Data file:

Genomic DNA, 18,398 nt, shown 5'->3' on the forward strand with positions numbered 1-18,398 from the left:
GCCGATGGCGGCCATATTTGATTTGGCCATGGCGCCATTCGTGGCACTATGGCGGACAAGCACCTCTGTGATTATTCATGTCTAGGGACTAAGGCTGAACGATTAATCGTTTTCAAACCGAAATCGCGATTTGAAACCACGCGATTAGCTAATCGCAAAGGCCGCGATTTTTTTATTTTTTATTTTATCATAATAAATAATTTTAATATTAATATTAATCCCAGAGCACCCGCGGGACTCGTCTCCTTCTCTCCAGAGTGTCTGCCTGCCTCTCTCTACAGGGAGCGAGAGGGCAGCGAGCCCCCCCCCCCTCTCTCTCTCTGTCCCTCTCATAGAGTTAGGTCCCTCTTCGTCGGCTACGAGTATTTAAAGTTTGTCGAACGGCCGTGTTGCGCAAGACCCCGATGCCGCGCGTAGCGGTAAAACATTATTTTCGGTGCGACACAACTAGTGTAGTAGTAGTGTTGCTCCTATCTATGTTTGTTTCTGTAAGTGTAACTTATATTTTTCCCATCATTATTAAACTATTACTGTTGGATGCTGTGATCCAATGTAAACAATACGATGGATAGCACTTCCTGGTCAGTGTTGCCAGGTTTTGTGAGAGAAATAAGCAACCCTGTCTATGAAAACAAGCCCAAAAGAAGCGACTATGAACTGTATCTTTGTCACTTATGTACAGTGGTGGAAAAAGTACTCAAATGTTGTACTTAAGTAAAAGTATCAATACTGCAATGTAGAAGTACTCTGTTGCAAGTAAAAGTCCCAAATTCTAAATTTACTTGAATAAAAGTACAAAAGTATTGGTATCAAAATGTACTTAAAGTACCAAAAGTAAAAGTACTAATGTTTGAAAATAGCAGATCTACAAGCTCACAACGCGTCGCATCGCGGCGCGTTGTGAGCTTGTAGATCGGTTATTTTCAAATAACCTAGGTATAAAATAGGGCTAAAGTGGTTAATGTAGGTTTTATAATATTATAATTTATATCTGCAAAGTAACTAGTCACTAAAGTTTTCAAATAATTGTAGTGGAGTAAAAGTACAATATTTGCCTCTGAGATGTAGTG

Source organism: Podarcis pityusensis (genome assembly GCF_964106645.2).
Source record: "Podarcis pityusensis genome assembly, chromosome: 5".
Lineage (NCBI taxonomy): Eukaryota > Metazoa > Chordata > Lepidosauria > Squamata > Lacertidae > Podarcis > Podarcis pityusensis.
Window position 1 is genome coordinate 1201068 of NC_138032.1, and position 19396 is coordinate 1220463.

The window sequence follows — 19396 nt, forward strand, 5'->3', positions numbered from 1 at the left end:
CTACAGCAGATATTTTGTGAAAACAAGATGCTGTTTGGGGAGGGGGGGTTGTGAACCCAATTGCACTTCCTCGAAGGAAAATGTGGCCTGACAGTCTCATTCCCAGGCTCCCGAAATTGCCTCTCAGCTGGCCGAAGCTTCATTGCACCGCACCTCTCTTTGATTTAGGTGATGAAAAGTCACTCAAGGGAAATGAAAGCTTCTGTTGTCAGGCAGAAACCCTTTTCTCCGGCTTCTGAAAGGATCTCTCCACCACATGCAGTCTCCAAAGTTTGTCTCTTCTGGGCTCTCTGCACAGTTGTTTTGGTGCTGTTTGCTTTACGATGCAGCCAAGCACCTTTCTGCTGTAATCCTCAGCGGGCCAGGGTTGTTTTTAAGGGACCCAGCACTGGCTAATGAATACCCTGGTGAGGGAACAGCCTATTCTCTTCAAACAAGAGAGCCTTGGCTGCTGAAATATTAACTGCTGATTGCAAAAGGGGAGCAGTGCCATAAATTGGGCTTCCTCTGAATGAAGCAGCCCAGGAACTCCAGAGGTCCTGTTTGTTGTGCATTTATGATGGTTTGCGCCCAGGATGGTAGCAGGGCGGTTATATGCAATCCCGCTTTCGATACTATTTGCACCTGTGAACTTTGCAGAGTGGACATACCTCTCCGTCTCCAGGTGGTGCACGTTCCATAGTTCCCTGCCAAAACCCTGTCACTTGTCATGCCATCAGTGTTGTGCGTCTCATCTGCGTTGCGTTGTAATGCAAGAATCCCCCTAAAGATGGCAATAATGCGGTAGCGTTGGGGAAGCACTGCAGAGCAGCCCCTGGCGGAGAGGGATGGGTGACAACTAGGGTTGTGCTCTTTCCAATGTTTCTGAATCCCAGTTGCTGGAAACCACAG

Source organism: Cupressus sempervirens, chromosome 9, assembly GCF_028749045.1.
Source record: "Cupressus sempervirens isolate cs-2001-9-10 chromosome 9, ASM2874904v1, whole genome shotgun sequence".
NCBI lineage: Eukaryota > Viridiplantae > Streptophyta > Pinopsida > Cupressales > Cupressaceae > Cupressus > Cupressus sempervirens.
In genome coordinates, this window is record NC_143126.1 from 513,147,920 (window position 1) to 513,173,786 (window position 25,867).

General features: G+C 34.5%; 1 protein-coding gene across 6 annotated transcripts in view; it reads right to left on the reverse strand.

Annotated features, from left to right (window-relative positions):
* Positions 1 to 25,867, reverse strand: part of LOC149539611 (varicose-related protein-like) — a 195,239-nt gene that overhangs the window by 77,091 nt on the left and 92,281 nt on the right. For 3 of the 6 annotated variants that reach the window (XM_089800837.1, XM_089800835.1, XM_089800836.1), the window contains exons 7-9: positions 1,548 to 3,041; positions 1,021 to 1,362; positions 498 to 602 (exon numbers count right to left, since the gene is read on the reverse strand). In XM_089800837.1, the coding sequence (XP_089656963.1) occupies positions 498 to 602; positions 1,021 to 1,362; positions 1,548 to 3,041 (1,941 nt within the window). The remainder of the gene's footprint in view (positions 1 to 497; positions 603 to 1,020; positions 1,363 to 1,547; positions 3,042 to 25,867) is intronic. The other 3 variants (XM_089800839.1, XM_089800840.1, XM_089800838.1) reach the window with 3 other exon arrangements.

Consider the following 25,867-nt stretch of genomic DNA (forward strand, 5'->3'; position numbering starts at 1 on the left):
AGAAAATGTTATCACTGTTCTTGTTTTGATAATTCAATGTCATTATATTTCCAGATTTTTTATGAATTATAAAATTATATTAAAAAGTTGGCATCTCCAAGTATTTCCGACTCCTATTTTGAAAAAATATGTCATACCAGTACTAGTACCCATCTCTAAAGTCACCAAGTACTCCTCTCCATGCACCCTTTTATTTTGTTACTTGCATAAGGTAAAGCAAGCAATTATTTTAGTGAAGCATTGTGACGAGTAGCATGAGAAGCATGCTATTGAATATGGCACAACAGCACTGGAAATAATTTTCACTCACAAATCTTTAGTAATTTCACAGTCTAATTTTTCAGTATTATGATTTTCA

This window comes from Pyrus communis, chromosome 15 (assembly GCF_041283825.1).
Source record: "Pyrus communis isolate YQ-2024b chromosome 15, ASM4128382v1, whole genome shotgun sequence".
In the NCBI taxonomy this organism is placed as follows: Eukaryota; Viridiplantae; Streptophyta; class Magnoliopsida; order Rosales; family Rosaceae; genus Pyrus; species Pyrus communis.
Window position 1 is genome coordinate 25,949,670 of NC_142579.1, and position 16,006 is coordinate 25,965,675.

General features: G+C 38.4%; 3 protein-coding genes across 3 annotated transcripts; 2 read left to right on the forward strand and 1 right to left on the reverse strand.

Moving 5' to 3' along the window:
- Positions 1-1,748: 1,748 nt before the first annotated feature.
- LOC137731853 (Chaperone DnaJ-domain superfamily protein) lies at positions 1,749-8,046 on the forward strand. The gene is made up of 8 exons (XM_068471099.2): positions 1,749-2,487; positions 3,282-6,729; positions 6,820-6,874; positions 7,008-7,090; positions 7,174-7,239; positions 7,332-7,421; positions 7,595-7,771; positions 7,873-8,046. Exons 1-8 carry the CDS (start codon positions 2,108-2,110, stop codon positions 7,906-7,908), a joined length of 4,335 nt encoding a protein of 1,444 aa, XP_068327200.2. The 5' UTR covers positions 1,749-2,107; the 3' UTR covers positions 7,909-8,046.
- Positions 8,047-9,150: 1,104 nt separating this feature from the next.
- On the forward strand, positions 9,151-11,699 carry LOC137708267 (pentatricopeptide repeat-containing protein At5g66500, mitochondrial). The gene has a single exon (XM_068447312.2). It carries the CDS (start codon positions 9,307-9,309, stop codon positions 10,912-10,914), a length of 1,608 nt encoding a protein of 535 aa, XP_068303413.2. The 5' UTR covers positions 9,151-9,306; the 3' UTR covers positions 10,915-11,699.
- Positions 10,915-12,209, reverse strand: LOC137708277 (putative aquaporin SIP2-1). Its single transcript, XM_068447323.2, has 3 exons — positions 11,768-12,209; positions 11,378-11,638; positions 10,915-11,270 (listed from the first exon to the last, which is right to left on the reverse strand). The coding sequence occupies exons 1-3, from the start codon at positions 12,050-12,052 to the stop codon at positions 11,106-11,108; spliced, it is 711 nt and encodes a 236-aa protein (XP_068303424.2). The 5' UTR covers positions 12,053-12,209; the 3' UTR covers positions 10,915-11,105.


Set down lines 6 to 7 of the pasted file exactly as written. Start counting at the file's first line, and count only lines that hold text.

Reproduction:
Window position 1 is genome coordinate 1201068 of NC_138032.1, and position 19396 is coordinate 1220463.

The window sequence follows — 19396 nt, forward strand, 5'->3', positions numbered from 1 at the left end: